The Saudi intelligence chief traveled to Damascus to meet his Syrian counterpart in the first known meeting of its kind since the outbreak of the Syrian war ten years ago.
Monday’s meeting in the Syrian capital is seen as a precursor to an imminent detente between two regional enemies, who have been at odds for much of the conflict.
Ties between the two countries were severed during the crackdown on the 2011 popular uprising against the country’s leader, Bashar al-Assad. But officials in Riyadh have said that normalization of relations could begin shortly after the three-day Eid al-Fitr festival next week which will mark the end of the Muslim holy month of Ramadan.
“It’s been planned for a while, but nothing has changed,” said a Saudi official who asked not to be identified. “Events have changed regionally and this has provided openness.”
Such a move would be a significant boost for Assad, who clung to power with the support of Russian and Iranian allies as Syria collapsed around him. It would also be a watershed moment in regional diplomacy, nominally allying Riyadh with Tehran in one of the region’s most bitterly contested corners, where the two countries clashed using proxy forces.
The Saudi delegation was headed by General Khalid Humaidan, head of the country’s intelligence directorate. He was received by Syrian General Ali Mamlouk, the architect of the push to crush the early years of the anti-Assad revolution and the key interlocutor of Russian forces, who took a significant part in the conflict from September 2015. .
Two years earlier, Riyadh had played a central role in a plan to oust Assad by arming anti-Assad forces near Damascus and encouraging defections to neighboring Jordan, from where Saudi leaders expected Barack Obama launches a push by American proxies to take the Syrian capital. .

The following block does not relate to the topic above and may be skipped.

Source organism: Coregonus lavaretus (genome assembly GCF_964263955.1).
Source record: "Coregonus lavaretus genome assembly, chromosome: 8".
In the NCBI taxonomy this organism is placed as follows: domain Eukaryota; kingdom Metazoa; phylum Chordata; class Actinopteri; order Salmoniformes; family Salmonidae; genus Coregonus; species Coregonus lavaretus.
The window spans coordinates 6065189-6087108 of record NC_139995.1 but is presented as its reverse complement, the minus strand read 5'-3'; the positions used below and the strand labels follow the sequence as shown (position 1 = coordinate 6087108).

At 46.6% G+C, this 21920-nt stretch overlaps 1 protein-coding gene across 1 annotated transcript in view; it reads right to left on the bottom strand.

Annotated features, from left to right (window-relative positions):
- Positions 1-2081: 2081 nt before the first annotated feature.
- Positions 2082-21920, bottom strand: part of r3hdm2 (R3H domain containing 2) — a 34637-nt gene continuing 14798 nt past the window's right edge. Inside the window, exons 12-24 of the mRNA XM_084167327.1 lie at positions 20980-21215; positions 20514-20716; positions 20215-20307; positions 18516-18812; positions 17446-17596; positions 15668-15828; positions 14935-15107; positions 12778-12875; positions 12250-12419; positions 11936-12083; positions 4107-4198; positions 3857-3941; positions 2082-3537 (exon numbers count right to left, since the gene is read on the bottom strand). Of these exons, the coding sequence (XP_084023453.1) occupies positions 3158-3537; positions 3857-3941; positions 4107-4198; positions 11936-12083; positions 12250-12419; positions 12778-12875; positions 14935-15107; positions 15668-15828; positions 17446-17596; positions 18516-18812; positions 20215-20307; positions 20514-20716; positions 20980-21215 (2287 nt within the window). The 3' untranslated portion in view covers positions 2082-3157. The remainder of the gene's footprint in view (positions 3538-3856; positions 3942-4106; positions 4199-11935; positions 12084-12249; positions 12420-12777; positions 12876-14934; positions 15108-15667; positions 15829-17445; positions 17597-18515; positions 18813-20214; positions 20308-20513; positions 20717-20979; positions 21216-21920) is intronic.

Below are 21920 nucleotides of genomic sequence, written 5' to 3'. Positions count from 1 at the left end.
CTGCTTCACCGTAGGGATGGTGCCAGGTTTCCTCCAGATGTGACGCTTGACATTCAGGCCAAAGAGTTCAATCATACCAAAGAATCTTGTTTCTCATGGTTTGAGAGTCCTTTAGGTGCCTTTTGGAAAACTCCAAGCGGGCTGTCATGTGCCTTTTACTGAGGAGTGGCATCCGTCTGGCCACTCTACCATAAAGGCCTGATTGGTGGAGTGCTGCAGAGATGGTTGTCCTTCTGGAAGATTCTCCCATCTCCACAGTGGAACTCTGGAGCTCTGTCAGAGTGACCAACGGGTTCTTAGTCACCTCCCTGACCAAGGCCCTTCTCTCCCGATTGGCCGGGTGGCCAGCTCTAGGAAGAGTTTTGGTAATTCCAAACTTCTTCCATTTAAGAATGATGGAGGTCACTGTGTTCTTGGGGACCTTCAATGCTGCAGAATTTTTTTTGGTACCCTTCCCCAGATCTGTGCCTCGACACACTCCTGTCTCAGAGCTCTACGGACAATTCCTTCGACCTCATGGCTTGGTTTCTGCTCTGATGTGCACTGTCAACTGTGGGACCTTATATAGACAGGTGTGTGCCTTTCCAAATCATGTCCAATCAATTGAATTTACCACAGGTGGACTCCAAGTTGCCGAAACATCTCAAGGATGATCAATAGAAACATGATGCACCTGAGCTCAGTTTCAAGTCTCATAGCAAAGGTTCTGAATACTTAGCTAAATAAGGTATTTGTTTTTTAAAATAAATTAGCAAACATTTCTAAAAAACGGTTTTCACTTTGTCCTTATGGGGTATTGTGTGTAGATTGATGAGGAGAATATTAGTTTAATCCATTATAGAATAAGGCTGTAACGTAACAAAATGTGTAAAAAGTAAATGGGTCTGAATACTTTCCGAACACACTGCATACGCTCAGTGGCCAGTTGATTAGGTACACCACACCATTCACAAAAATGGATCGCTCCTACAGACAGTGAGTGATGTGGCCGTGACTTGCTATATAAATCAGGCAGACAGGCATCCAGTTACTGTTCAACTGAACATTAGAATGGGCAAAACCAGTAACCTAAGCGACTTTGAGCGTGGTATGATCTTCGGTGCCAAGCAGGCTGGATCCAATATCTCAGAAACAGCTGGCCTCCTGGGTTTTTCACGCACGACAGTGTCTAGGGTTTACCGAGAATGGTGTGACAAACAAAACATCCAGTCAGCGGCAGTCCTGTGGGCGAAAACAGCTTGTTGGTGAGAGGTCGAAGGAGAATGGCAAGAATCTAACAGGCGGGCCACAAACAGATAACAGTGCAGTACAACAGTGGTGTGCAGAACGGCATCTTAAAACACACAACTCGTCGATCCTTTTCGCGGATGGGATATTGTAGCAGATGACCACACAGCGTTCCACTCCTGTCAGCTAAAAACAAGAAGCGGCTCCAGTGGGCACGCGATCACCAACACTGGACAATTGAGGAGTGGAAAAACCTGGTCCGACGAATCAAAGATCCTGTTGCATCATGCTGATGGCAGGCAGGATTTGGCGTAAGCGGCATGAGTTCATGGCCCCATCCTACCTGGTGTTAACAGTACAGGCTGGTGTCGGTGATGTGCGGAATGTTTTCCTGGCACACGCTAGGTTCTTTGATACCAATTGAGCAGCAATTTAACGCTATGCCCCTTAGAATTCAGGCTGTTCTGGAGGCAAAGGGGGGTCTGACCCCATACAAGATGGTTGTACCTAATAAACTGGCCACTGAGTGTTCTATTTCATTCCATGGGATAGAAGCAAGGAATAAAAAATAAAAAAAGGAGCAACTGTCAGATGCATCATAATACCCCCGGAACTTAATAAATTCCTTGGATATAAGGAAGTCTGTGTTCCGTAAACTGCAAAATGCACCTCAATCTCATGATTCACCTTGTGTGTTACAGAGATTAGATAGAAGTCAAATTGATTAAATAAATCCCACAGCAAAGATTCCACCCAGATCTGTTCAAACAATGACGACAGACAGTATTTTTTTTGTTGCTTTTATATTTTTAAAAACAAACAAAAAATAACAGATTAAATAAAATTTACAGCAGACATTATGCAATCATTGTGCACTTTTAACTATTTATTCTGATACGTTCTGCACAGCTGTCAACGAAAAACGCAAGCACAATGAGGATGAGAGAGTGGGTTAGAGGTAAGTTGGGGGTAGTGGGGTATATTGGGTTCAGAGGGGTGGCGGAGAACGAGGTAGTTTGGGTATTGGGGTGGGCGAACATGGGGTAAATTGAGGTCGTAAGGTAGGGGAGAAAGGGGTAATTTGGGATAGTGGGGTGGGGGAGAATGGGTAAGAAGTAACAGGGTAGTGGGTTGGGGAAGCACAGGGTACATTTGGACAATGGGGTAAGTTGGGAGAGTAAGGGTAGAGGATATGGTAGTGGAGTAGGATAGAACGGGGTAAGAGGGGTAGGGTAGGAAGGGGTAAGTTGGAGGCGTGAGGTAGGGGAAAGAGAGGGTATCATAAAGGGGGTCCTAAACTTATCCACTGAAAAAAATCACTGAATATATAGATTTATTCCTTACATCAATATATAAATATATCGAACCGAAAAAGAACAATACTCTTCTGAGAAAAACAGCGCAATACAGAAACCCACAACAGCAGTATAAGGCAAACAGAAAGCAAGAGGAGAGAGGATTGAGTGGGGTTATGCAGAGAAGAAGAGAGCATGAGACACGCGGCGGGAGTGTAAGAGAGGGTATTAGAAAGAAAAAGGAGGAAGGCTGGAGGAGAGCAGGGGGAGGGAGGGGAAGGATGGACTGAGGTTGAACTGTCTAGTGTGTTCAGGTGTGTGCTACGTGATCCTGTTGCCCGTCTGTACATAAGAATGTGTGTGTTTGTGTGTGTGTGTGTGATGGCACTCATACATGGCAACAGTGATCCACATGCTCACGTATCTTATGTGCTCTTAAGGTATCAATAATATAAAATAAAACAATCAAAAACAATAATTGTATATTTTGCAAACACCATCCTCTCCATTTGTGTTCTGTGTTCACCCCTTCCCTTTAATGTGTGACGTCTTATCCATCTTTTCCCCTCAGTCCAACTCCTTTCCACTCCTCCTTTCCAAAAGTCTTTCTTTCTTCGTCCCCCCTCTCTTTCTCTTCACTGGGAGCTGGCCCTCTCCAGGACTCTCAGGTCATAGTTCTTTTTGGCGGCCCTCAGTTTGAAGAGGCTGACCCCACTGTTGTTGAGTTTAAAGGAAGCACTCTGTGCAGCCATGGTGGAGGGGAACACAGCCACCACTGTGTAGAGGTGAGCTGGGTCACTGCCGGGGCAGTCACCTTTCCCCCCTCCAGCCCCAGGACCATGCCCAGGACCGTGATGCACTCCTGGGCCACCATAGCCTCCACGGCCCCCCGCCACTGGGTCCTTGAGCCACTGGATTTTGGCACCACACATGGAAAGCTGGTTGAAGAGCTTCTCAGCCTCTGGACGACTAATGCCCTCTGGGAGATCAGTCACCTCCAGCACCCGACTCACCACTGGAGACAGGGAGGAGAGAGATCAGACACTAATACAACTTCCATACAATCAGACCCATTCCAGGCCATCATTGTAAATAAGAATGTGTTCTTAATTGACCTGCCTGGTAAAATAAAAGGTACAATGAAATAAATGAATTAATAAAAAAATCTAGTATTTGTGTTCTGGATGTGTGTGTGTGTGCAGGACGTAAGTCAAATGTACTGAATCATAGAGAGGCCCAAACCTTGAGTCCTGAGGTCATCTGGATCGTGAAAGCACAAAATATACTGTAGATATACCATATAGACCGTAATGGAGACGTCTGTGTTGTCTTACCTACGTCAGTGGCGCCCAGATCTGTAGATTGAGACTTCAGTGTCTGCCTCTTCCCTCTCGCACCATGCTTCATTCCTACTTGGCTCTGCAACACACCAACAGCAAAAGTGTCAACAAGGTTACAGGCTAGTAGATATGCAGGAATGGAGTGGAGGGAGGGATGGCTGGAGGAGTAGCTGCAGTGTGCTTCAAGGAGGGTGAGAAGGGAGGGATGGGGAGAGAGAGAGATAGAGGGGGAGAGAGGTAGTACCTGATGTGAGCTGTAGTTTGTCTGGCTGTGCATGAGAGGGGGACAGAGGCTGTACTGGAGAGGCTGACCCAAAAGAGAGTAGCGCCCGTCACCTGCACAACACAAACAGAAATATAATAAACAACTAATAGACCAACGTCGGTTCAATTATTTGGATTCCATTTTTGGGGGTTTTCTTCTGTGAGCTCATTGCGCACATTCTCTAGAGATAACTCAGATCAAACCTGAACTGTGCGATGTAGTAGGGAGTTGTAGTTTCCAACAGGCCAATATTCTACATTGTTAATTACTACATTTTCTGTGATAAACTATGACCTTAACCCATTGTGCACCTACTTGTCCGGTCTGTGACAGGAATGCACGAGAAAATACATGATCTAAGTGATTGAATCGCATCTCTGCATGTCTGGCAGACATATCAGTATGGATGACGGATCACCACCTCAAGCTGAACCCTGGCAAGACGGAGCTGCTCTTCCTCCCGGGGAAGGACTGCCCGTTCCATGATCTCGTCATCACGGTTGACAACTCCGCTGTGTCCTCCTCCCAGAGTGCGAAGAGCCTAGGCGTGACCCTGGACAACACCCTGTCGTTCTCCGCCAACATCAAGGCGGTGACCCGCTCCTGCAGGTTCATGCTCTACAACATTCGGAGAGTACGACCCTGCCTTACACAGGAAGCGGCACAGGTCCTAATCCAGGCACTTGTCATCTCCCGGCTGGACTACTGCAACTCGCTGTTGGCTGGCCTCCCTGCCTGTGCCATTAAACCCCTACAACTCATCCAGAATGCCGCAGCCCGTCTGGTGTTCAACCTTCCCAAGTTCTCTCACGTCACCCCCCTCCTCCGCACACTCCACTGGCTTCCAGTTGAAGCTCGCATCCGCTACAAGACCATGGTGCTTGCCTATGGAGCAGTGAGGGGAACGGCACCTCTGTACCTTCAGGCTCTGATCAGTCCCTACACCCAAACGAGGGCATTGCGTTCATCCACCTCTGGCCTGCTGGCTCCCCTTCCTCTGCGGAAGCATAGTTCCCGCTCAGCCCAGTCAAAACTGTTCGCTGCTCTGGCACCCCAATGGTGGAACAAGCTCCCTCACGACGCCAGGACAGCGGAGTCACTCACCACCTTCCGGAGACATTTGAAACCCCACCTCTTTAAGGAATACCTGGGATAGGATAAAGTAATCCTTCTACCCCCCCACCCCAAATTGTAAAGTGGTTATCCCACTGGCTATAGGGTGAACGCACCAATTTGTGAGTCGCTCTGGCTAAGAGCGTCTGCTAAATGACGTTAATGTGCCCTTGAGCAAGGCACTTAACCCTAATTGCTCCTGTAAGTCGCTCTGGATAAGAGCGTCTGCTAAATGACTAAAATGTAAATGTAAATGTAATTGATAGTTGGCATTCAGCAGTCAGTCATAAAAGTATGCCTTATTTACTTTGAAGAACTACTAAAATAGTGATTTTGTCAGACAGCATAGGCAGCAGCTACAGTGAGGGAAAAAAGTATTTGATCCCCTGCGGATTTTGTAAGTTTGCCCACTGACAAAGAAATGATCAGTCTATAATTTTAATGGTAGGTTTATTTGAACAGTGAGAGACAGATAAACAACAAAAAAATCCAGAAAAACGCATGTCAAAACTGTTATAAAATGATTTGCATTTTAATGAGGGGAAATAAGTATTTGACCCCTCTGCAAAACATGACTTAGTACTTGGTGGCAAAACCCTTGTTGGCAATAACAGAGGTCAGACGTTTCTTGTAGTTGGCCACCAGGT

Such a plan never materialized, and when the US president chose not to allow airstrikes after the sarin attack on areas outside Damascus in 2013, Riyadh shifted its involvement in the conflict from use of proxy groups to supply guided missiles to opposition approved. groups that decimated Assad’s armored corps in the northwest of the country.
In August 2015, the missile program had led to the near collapse of key elements of the Syrian army, leading Iranian General Qassem Suleimani to travel to Moscow to seek the intervention of Vladimir Putin – an event that changed the during the war and drove regularly to Riyadh. opt out.
Riyadh has since remained in the background to the conflict, as its two regional allies, Egypt and the United Arab Emirates, have struggled to consolidate their ties. Abu Dhabi reopened its embassy in Damascus last year.
Saudi officials see Assad as one of the main supporters of Iran-led Hezbollah, a major enemy in the region.
At the end of March, Iranian officials sent a message to Saudi leaders through an Iraqi envoy, suggesting that their country wanted to end friction with the kingdom, starting with Yemen, where a war initiated by Riyadh against the Arabs. Houthi rebels had driven him to the bottom. its eastern border for five years. The de-escalation of tensions in Iraq and Syria had also been mentioned during talks between the two parties.